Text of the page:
Australian Markets Weekly: 27 February 2017
Thinking about some of the challenges facing Australian policy makers – and arguably consumers – at the present time, the slow growth in wages looms large.
- Wages grew by just 0.5% q/q in the December quarter, with the annual pace of wages running at 1.9% y/y. When adjusted for inflation, there has been no growth in real wages since 2014. Low growth in wages has important implications for economic growth helping contribute to both the subdued pace of household consumption recently and likely better employment outcomes than otherwise.
- Will wages growth turn around? We delve into our own NAB Business survey to see what businesses are saying about their wages bill. The data reveals the quarterly rate of wages is growing at 1% in NSW and Vic (annualizes to 4%), while the weakness in wages is occurring in WA and QLD. The most recent data however points to a stabilisation in the wages bill in WA and QLD with a tentative tick-up off low levels. This narrative is also being picked up in average advertised salaries on SEEK, which have ticked higher in QLD and WA, while Vic and NSW continue mild trend increases.
- The past week has been fairly muted in terms of market moves. This week could see more volatility with a number of key events. Domestically the focus will be on Q4 GDP figures Wednesday and then on the Trade Balance on Thursday. Internationally the market is awaiting Trump’s “phenomenal” tax plan, some details of which may emerge at his address to Congress on Tuesday. It is also a very heavy data week with the key watchpoints being the US Manufacturing ISM and PCE Deflator Wednesday, the Chinese Manufacturing and Non-Manufacturing PMIs also Wednesday, and a speech by the US Fed Chair on Friday.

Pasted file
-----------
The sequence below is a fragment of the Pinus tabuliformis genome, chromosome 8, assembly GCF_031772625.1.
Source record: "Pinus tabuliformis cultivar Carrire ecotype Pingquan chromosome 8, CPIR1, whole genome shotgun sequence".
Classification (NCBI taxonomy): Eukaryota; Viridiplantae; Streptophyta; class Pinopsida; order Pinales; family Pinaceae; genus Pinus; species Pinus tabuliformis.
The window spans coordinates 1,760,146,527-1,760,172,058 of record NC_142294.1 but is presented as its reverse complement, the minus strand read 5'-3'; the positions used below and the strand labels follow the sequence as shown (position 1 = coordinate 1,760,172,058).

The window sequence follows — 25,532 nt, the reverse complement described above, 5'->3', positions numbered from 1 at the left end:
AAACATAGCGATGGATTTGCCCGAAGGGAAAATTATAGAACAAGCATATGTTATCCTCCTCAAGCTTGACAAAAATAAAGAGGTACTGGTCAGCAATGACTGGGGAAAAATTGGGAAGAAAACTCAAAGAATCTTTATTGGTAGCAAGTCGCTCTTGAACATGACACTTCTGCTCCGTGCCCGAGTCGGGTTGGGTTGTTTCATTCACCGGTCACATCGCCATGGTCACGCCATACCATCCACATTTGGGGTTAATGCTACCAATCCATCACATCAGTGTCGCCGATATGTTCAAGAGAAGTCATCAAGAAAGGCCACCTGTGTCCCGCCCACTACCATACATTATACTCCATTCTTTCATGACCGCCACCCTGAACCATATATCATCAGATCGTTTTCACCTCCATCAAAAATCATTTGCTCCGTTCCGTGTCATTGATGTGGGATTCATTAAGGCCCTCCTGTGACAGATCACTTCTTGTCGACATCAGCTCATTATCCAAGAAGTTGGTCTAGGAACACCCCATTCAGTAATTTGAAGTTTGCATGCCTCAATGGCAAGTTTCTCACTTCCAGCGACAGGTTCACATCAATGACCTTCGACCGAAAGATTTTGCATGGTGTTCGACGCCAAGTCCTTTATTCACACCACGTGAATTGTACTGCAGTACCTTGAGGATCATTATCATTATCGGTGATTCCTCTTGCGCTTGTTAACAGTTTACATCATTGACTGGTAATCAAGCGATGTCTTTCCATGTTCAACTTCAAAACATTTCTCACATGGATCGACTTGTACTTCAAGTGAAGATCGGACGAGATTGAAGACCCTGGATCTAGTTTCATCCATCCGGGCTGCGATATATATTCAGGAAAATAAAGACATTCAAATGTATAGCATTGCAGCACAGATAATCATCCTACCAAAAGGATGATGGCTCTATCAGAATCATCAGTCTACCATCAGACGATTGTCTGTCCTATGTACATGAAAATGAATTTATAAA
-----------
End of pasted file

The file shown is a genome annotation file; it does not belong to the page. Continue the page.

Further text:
- Contained within are our FX strategy team’s revised forecasts for most G10 currency pairs for Q1 2017 through Q3, while leaving their year-end forecast largely intact. The forecast revisions are driven in large part by the contention that the US dollar is set to further struggle in coming months on a loss of confidence in the passage of meaningful fiscal policy changes before much later in the year, the pull-back in US bond yields, and an assumption the Fed waits until June until hiking rates. We now see the AUD/USD at 0.77 at end of Q1, 0.75 in Q2, 0.73 in Q3 and 0.70 in Q4.
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